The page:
DALLAS (CBSDFW.COM) – Today, the Department of Justice awarded more than $378,000 in North Texas to help support efforts to address violent crime.

Project Safe Neighborhoods (PSN) is a national program meant to address violent crime in cities across the United States, including gun violence. It was originally launched in 2001 with support from the Bush administration.

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(Credit: U.S. Attorney’s Office for the Northern District of Texas/Facebook)

In May 2021, Attorney General Merrick Garland announced a new effort to reduce violent crime. The reinvigoration of PSN, which the DOJ says is an “evidence-based and community-oriented program focused on reducing violent crime,” was a key part of that effort.

Over $17.5 million in grants was given to PSN by the Justice Department on Dec. 10, and $378,000 of those grants was specifically allocated for the Northern District of Texas.

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Fort Worth’s Safe City Commission, also known as One Safe Place, will handle the Northern District of Texas PSN funds, which will be distributed to police departments and nonprofits that support the PSN mission through enforcement and crime prevention program. With approval from the Bureau of Justice Assistance, the Safe City Commission will be begin the process of awarding PSN subprojects across North Texas.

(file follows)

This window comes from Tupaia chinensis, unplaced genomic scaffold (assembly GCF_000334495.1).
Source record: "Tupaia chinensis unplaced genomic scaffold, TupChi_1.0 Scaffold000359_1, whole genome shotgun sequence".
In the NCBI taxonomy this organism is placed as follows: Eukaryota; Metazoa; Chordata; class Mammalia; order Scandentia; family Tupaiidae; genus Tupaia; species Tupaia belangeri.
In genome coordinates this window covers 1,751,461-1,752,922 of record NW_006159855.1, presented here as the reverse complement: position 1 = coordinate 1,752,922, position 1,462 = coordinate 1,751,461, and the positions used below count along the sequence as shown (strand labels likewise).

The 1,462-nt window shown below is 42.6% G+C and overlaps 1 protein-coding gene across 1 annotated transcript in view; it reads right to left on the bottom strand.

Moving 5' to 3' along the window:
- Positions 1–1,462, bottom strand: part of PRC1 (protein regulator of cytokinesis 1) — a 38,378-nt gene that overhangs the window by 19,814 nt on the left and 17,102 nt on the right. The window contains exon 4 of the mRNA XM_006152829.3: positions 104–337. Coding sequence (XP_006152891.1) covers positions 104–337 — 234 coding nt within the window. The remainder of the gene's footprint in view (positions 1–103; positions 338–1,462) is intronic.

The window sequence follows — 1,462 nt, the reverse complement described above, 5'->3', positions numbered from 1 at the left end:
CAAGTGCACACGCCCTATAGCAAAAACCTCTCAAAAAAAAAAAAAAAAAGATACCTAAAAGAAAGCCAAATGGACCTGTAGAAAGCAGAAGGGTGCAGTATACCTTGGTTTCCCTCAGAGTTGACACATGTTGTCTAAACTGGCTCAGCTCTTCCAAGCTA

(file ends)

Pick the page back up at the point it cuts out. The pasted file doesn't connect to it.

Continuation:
“I am immensely proud of the Northern District of Texas’ award-winning PSN program, which relies on collaboration between federal, state, and local law enforcement and area nonprofits to reduce violent crime,” said U.S. Attorney Chad E. Meacham. “Our data-driven, compassionate approach ensures that our residents feel safe in their communities. We’re focused not just on locking up criminals, but at getting to the root cause of violence and stopping it. We’re determined to make Dallas, Fort Worth, Lubbock and Amarillo better places to live and work, and we’re hopeful this grant money will help us achieve that goal.”

On May 26, Deputy Attorney General Lisa Monaco published new guidelines for PSN.

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The updated PSN guidelines spell out four key principles: fostering trust in communities, supporting community-based organizations that help prevent violence, setting focused, strategic, and measurable priorities, and reduce violent crime without simply increasing arrests or prosecutions.